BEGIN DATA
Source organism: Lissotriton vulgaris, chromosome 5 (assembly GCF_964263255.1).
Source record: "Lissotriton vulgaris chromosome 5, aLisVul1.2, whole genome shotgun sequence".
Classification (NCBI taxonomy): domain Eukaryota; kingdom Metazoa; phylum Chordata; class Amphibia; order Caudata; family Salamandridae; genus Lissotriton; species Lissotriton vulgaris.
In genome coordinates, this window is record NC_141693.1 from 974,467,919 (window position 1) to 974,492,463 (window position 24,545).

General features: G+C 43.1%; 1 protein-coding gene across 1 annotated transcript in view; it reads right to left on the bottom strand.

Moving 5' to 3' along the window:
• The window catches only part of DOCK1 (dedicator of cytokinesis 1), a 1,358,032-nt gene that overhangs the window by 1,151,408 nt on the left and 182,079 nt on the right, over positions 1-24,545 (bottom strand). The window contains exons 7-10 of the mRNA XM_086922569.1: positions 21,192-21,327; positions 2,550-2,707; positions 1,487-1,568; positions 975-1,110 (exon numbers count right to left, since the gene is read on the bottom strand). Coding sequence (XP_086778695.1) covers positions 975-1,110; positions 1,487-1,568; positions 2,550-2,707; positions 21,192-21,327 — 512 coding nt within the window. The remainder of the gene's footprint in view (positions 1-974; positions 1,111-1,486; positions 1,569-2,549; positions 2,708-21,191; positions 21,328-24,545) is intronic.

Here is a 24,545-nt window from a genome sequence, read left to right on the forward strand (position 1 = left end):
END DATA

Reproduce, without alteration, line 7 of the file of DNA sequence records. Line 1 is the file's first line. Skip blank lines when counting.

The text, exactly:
• The window catches only part of DOCK1 (dedicator of cytokinesis 1), a 1,358,032-nt gene that overhangs the window by 1,151,408 nt on the left and 182,079 nt on the right, over positions 1-24,545 (bottom strand). The window contains exons 7-10 of the mRNA XM_086922569.1: positions 21,192-21,327; positions 2,550-2,707; positions 1,487-1,568; positions 975-1,110 (exon numbers count right to left, since the gene is read on the bottom strand). Coding sequence (XP_086778695.1) covers positions 975-1,110; positions 1,487-1,568; positions 2,550-2,707; positions 21,192-21,327 — 512 coding nt within the window. The remainder of the gene's footprint in view (positions 1-974; positions 1,111-1,486; positions 1,569-2,549; positions 2,708-21,191; positions 21,328-24,545) is intronic.